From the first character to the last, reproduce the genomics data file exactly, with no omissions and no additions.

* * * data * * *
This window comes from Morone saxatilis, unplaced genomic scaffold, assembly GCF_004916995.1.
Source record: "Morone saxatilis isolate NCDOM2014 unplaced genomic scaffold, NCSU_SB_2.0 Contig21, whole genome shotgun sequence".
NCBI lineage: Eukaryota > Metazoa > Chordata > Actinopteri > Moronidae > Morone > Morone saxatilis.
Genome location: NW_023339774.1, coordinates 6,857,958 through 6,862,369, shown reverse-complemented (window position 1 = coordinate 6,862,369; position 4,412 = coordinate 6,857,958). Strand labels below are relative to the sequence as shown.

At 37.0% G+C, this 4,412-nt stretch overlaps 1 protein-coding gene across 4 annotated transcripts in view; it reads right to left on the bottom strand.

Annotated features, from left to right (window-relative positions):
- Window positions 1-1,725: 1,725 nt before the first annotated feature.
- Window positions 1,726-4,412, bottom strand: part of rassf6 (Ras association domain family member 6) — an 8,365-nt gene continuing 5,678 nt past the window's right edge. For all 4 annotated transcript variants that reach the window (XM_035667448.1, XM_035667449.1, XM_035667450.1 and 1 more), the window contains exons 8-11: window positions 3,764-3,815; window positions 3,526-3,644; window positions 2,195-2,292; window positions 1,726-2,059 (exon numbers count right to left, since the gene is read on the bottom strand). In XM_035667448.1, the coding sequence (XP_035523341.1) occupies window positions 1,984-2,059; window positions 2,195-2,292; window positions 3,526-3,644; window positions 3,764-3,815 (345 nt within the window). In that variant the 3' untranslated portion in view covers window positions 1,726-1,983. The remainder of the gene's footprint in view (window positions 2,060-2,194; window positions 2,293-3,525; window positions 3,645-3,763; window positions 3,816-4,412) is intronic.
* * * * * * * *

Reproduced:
This window comes from Morone saxatilis, unplaced genomic scaffold, assembly GCF_004916995.1.
Source record: "Morone saxatilis isolate NCDOM2014 unplaced genomic scaffold, NCSU_SB_2.0 Contig21, whole genome shotgun sequence".
NCBI lineage: Eukaryota > Metazoa > Chordata > Actinopteri > Moronidae > Morone > Morone saxatilis.
Genome location: NW_023339774.1, coordinates 6,857,958 through 6,862,369, shown reverse-complemented (window position 1 = coordinate 6,862,369; position 4,412 = coordinate 6,857,958). Strand labels below are relative to the sequence as shown.

At 37.0% G+C, this 4,412-nt stretch overlaps 1 protein-coding gene across 4 annotated transcripts in view; it reads right to left on the bottom strand.

Annotated features, from left to right (window-relative positions):
- Window positions 1-1,725: 1,725 nt before the first annotated feature.
- Window positions 1,726-4,412, bottom strand: part of rassf6 (Ras association domain family member 6) — an 8,365-nt gene continuing 5,678 nt past the window's right edge. For all 4 annotated transcript variants that reach the window (XM_035667448.1, XM_035667449.1, XM_035667450.1 and 1 more), the window contains exons 8-11: window positions 3,764-3,815; window positions 3,526-3,644; window positions 2,195-2,292; window positions 1,726-2,059 (exon numbers count right to left, since the gene is read on the bottom strand). In XM_035667448.1, the coding sequence (XP_035523341.1) occupies window positions 1,984-2,059; window positions 2,195-2,292; window positions 3,526-3,644; window positions 3,764-3,815 (345 nt within the window). In that variant the 3' untranslated portion in view covers window positions 1,726-1,983. The remainder of the gene's footprint in view (window positions 2,060-2,194; window positions 2,293-3,525; window positions 3,645-3,763; window positions 3,816-4,412) is intronic.